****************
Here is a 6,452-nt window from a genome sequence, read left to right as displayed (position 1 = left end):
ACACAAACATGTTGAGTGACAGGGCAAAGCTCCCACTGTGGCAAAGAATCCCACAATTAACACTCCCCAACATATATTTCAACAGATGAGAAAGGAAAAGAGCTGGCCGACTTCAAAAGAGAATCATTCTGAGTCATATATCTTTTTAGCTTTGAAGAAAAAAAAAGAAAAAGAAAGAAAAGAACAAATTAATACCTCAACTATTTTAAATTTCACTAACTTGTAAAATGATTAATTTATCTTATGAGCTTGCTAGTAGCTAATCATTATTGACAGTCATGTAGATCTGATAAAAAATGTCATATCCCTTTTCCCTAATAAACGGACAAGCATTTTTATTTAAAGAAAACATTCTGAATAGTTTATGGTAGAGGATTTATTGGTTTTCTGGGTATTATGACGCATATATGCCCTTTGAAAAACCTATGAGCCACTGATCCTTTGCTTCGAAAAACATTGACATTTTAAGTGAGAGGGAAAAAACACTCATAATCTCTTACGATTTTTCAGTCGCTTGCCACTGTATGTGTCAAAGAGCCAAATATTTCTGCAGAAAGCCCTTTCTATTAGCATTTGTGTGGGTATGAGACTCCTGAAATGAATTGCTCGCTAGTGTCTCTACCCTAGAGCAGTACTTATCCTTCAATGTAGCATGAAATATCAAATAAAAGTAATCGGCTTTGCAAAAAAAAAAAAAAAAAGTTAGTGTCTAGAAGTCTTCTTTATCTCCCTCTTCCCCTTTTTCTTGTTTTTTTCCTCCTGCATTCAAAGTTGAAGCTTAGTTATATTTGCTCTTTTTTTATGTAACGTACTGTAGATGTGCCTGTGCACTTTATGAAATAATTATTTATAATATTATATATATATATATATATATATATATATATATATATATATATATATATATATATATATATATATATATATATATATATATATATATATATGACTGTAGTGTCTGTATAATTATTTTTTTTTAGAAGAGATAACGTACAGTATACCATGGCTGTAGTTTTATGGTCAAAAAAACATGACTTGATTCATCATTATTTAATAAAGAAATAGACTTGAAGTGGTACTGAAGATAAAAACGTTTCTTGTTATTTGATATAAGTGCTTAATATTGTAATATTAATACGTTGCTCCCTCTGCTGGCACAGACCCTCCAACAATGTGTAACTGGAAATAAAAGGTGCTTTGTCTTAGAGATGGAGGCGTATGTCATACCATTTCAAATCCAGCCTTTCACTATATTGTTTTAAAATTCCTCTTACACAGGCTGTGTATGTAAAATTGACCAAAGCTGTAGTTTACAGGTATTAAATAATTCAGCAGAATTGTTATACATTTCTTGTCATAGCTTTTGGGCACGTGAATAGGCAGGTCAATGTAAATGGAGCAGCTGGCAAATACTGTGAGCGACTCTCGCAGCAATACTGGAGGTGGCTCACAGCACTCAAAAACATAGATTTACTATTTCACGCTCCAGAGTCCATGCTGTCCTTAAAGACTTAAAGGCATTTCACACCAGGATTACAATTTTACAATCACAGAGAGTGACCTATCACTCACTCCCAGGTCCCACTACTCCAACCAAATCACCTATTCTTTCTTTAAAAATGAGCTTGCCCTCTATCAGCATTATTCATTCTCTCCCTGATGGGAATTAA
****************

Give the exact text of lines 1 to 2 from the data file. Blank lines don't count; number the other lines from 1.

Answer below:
Here is a 6,452-nt window from a genome sequence, read left to right as displayed (position 1 = left end):
ACACAAACATGTTGAGTGACAGGGCAAAGCTCCCACTGTGGCAAAGAATCCCACAATTAACACTCCCCAACATATATTTCAACAGATGAGAAAGGAAAAGAGCTGGCCGACTTCAAAAGAGAATCATTCTGAGTCATATATCTTTTTAGCTTTGAAGAAAAAAAAAGAAAAAGAAAGAAAAGAACAAATTAATACCTCAACTATTTTAAATTTCACTAACTTGTAAAATGATTAATTTATCTTATGAGCTTGCTAGTAGCTAATCATTATTGACAGTCATGTAGATCTGATAAAAAATGTCATATCCCTTTTCCCTAATAAACGGACAAGCATTTTTATTTAAAGAAAACATTCTGAATAGTTTATGGTAGAGGATTTATTGGTTTTCTGGGTATTATGACGCATATATGCCCTTTGAAAAACCTATGAGCCACTGATCCTTTGCTTCGAAAAACATTGACATTTTAAGTGAGAGGGAAAAAACACTCATAATCTCTTACGATTTTTCAGTCGCTTGCCACTGTATGTGTCAAAGAGCCAAATATTTCTGCAGAAAGCCCTTTCTATTAGCATTTGTGTGGGTATGAGACTCCTGAAATGAATTGCTCGCTAGTGTCTCTACCCTAGAGCAGTACTTATCCTTCAATGTAGCATGAAATATCAAATAAAAGTAATCGGCTTTGCAAAAAAAAAAAAAAAAAGTTAGTGTCTAGAAGTCTTCTTTATCTCCCTCTTCCCCTTTTTCTTGTTTTTTTCCTCCTGCATTCAAAGTTGAAGCTTAGTTATATTTGCTCTTTTTTTATGTAACGTACTGTAGATGTGCCTGTGCACTTTATGAAATAATTATTTATAATATTATATATATATATATATATATATATATATATATATATATATATATATATATATATATATATATATATATATATATATATATATATATATATGACTGTAGTGTCTGTATAATTATTTTTTTTTAGAAGAGATAACGTACAGTATACCATGGCTGTAGTTTTATGGTCAAAAAAACATGACTTGATTCATCATTATTTAATAAAGAAATAGACTTGAAGTGGTACTGAAGATAAAAACGTTTCTTGTTATTTGATATAAGTGCTTAATATTGTAATATTAATACGTTGCTCCCTCTGCTGGCACAGACCCTCCAACAATGTGTAACTGGAAATAAAAGGTGCTTTGTCTTAGAGATGGAGGCGTATGTCATACCATTTCAAATCCAGCCTTTCACTATATTGTTTTAAAATTCCTCTTACACAGGCTGTGTATGTAAAATTGACCAAAGCTGTAGTTTACAGGTATTAAATAATTCAGCAGAATTGTTATACATTTCTTGTCATAGCTTTTGGGCACGTGAATAGGCAGGTCAATGTAAATGGAGCAGCTGGCAAATACTGTGAGCGACTCTCGCAGCAATACTGGAGGTGGCTCACAGCACTCAAAAACATAGATTTACTATTTCACGCTCCAGAGTCCATGCTGTCCTTAAAGACTTAAAGGCATTTCACACCAGGATTACAATTTTACAATCACAGAGAGTGACCTATCACTCACTCCCAGGTCCCACTACTCCAACCAAATCACCTATTCTTTCTTTAAAAATGAGCTTGCCCTCTATCAGCATTATTCATTCTCTCCCTGATGGGAATTAA